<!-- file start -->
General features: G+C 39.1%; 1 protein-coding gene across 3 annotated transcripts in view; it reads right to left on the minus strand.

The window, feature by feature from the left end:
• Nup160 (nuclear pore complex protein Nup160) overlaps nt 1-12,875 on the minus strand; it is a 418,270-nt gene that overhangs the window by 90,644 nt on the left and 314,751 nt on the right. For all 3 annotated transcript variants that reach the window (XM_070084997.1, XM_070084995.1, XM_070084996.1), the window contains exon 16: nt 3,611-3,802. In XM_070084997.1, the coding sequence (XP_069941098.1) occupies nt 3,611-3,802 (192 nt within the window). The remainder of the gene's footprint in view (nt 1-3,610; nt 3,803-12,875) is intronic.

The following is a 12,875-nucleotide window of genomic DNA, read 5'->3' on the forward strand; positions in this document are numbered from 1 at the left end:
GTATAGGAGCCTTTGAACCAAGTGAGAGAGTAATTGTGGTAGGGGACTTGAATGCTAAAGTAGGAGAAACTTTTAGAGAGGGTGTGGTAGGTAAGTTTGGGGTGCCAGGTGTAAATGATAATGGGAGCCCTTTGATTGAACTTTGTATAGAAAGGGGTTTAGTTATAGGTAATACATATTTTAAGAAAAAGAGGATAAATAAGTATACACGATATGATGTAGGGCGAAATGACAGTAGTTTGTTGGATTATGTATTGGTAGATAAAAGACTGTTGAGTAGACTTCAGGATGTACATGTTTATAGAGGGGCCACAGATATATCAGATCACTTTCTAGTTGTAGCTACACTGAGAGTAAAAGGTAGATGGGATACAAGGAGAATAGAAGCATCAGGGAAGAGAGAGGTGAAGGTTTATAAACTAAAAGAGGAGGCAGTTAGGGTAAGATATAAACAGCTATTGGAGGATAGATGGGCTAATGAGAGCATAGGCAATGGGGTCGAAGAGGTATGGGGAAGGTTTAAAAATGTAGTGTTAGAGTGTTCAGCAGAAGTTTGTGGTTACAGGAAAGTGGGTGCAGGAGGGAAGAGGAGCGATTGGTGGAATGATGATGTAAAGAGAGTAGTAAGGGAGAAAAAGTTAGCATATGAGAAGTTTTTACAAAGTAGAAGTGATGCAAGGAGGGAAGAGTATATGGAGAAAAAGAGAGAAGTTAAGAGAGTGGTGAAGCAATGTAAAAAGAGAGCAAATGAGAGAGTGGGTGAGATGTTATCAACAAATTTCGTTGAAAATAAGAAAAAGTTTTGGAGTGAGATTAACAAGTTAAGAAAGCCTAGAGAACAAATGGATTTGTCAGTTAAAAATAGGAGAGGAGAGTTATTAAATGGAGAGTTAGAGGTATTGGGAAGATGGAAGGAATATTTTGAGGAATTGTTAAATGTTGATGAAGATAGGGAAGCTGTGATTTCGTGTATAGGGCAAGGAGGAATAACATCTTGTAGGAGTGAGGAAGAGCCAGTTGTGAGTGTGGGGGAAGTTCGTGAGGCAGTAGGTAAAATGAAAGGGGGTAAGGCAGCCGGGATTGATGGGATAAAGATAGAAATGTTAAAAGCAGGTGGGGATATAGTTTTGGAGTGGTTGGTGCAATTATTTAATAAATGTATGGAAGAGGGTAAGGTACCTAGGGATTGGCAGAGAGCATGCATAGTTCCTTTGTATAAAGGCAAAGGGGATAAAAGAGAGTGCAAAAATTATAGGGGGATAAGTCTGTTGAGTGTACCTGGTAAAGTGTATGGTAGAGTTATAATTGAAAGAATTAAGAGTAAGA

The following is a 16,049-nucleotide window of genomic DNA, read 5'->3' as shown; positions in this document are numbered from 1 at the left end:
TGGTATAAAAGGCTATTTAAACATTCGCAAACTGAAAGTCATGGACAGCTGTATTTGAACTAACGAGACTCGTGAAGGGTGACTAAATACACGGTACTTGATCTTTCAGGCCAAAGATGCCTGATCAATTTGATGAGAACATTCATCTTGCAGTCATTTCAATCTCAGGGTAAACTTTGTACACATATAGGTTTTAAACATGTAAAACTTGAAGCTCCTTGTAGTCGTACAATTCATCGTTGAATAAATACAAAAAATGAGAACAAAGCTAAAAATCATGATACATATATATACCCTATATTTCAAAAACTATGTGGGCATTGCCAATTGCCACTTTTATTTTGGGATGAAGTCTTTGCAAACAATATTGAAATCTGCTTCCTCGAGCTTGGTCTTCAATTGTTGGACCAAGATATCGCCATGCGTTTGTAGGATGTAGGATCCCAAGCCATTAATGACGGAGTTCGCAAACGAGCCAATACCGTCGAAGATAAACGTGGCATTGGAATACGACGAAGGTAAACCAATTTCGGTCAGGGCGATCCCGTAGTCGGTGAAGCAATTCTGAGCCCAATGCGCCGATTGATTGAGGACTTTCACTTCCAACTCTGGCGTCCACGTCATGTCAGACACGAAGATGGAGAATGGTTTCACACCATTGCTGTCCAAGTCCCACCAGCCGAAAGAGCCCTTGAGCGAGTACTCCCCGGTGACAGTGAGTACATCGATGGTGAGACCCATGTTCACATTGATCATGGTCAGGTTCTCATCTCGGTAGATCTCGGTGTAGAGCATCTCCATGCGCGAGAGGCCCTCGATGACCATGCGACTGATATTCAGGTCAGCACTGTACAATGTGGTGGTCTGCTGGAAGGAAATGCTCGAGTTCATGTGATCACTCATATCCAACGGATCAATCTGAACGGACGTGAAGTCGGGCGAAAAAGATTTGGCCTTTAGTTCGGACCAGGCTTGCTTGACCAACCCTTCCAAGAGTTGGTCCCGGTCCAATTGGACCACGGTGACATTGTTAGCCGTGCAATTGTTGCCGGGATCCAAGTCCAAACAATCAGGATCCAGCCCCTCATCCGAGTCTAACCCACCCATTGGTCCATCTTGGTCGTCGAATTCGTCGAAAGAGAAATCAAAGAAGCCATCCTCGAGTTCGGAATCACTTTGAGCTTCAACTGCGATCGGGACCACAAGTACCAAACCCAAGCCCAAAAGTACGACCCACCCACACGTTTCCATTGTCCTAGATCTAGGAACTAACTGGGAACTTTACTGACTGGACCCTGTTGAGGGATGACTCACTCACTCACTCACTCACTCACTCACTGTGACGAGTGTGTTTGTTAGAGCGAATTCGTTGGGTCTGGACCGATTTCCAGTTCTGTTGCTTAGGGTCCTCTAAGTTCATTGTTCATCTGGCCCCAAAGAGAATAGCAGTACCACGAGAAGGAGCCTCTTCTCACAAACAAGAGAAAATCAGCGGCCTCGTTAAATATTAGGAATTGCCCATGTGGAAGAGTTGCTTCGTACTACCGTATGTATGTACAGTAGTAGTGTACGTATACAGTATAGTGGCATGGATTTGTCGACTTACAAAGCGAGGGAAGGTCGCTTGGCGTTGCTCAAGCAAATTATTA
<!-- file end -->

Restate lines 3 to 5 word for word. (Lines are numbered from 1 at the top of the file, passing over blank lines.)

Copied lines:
• Nup160 (nuclear pore complex protein Nup160) overlaps nt 1-12,875 on the minus strand; it is a 418,270-nt gene that overhangs the window by 90,644 nt on the left and 314,751 nt on the right. For all 3 annotated transcript variants that reach the window (XM_070084997.1, XM_070084995.1, XM_070084996.1), the window contains exon 16: nt 3,611-3,802. In XM_070084997.1, the coding sequence (XP_069941098.1) occupies nt 3,611-3,802 (192 nt within the window). The remainder of the gene's footprint in view (nt 1-3,610; nt 3,803-12,875) is intronic.

The following is a 12,875-nucleotide window of genomic DNA, read 5'->3' on the forward strand; positions in this document are numbered from 1 at the left end:
GTATAGGAGCCTTTGAACCAAGTGAGAGAGTAATTGTGGTAGGGGACTTGAATGCTAAAGTAGGAGAAACTTTTAGAGAGGGTGTGGTAGGTAAGTTTGGGGTGCCAGGTGTAAATGATAATGGGAGCCCTTTGATTGAACTTTGTATAGAAAGGGGTTTAGTTATAGGTAATACATATTTTAAGAAAAAGAGGATAAATAAGTATACACGATATGATGTAGGGCGAAATGACAGTAGTTTGTTGGATTATGTATTGGTAGATAAAAGACTGTTGAGTAGACTTCAGGATGTACATGTTTATAGAGGGGCCACAGATATATCAGATCACTTTCTAGTTGTAGCTACACTGAGAGTAAAAGGTAGATGGGATACAAGGAGAATAGAAGCATCAGGGAAGAGAGAGGTGAAGGTTTATAAACTAAAAGAGGAGGCAGTTAGGGTAAGATATAAACAGCTATTGGAGGATAGATGGGCTAATGAGAGCATAGGCAATGGGGTCGAAGAGGTATGGGGAAGGTTTAAAAATGTAGTGTTAGAGTGTTCAGCAGAAGTTTGTGGTTACAGGAAAGTGGGTGCAGGAGGGAAGAGGAGCGATTGGTGGAATGATGATGTAAAGAGAGTAGTAAGGGAGAAAAAGTTAGCATATGAGAAGTTTTTACAAAGTAGAAGTGATGCAAGGAGGGAAGAGTATATGGAGAAAAAGAGAGAAGTTAAGAGAGTGGTGAAGCAATGTAAAAAGAGAGCAAATGAGAGAGTGGGTGAGATGTTATCAACAAATTTCGTTGAAAATAAGAAAAAGTTTTGGAGTGAGATTAACAAGTTAAGAAAGCCTAGAGAACAAATGGATTTGTCAGTTAAAAATAGGAGAGGAGAGTTATTAAATGGAGAGTTAGAGGTATTGGGAAGATGGAAGGAATATTTTGAGGAATTGTTAAATGTTGATGAAGATAGGGAAGCTGTGATTTCGTGTATAGGGCAAGGAGGAATAACATCTTGTAGGAGTGAGGAAGAGCCAGTTGTGAGTGTGGGGGAAGTTCGTGAGGCAGTAGGTAAAATGAAAGGGGGTAAGGCAGCCGGGATTGATGGGATAAAGATAGAAATGTTAAAAGCAGGTGGGGATATAGTTTTGGAGTGGTTGGTGCAATTATTTAATAAATGTATGGAAGAGGGTAAGGTACCTAGGGATTGGCAGAGAGCATGCATAGTTCCTTTGTATAAAGGCAAAGGGGATAAAAGAGAGTGCAAAAATTATAGGGGGATAAGTCTGTTGAGTGTACCTGGTAAAGTGTATGGTAGAGTTATAATTGAAAGAATTAAGAGTAAGA